What can we teach students about motivation?

What is motivation?

Motivation is a feeling that leads to action. It helps us overcome our innate tendency to conserve energy. When we are successfully motivated, we feel motivated enough to take action.

However, ‘motivation’ only works when we feel like doing something, and feelings are generally fickle. Additionally, motivation is of limited supply. A phenomenon known as ‘decision fatigue’ means that we have a limited amount of energy over a given day for making choices; including motivating ourselves into action.

It is for this reason that ‘motivation’ is over-rated as a stand-alone strategy to inspire action.

So, how can we help students think about other ways, in addition to ‘staying motivated’, to help energise their behaviour and persistence for the long term?

A look at high performers

Considering what high performers do is a great starting point for discovering other strategies.

Regardless of profession or discipline, being ‘successful’ is perceived as glamorous and seemingly complex – yet most high performers will tell you that the pathway there is unglamorous and quite simple in philosophy.

High performers often attribute their success to many things, although in my view, there are two key attributes they commonly share;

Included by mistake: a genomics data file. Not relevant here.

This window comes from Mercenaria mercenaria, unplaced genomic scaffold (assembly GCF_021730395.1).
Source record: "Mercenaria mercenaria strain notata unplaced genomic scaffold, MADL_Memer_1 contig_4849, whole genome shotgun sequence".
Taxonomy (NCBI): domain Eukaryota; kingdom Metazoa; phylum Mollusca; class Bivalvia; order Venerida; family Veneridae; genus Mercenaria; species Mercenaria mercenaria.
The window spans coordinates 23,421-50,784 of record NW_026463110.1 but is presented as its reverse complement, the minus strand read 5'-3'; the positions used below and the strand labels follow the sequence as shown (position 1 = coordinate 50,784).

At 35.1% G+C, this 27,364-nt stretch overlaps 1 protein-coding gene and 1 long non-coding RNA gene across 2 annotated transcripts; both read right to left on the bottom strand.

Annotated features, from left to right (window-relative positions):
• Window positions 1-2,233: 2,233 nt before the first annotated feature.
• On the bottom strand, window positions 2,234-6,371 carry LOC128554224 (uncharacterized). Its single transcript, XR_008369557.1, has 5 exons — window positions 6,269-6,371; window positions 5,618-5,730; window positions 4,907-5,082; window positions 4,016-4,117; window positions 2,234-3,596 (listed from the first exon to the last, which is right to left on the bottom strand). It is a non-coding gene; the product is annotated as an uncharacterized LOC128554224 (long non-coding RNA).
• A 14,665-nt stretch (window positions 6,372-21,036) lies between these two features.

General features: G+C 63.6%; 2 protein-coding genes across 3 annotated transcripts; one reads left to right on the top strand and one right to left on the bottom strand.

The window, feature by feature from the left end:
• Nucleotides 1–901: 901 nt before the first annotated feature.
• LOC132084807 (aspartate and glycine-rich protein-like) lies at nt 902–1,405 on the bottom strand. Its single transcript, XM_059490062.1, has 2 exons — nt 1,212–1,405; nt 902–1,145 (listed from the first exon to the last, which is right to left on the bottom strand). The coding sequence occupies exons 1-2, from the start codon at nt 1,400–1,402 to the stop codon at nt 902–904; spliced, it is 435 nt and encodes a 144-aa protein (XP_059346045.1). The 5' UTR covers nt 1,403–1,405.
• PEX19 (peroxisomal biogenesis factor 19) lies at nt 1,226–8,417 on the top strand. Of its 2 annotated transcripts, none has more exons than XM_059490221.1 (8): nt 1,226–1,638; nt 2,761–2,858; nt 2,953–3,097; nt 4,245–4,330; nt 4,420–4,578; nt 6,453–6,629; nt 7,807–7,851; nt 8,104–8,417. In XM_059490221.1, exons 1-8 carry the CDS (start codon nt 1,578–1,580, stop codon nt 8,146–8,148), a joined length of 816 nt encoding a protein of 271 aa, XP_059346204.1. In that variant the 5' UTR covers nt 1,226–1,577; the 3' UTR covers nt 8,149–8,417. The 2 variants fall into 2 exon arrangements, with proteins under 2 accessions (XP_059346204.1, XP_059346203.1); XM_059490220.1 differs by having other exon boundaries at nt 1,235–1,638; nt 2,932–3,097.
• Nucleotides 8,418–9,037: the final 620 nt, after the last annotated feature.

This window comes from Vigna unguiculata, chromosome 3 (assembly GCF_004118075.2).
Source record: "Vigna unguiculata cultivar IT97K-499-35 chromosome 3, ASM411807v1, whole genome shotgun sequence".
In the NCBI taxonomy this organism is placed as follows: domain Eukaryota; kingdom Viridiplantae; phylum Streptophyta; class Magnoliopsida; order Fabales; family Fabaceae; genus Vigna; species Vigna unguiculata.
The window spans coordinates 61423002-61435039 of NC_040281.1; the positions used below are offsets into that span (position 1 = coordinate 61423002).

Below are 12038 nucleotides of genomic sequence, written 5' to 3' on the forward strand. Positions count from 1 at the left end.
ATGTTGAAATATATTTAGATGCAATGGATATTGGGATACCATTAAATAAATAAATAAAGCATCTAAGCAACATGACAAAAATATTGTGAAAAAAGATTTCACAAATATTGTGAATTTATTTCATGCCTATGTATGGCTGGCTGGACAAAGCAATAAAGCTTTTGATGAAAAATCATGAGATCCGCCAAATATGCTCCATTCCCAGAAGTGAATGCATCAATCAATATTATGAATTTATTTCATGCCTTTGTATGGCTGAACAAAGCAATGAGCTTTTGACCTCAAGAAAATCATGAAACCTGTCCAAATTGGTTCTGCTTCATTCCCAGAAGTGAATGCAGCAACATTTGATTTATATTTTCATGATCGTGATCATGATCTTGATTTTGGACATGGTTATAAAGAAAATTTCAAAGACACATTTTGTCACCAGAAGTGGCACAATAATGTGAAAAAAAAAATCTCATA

1. A willingness to identify the ‘effective’ actions and habits, no matter how ‘small’, and
  2. Consistency with repeating these actions & small things so they become habitual.

Clearly, mindset and feelings do play some role, but they are secondary to the actions. In the end, it is about repeating the ‘actions’ day in and day out – irrespective of feelings – that leads to long term success.

In particular, boredom (as opposed to just effort and exertion) is arguably the most under-rated unpleasant feeling that high performers learn to tolerate.

So what can we teach students about motivation?

Perhaps most vital is that students are aware of the realities of motivation.

Encouraging students to harness their motivation when it’s there (i.e. like at the start of the school year) is helpful advice, but encouraging students to learn to tolerate the boredom when motivation is absent is more helpful.

Perhaps students need to appreciate that “motivation is useful for getting started, but it’s habits that will keep them going”.


Please share

Share this post:

Leave A Reply

Your email address will not be published. Required fields are marked *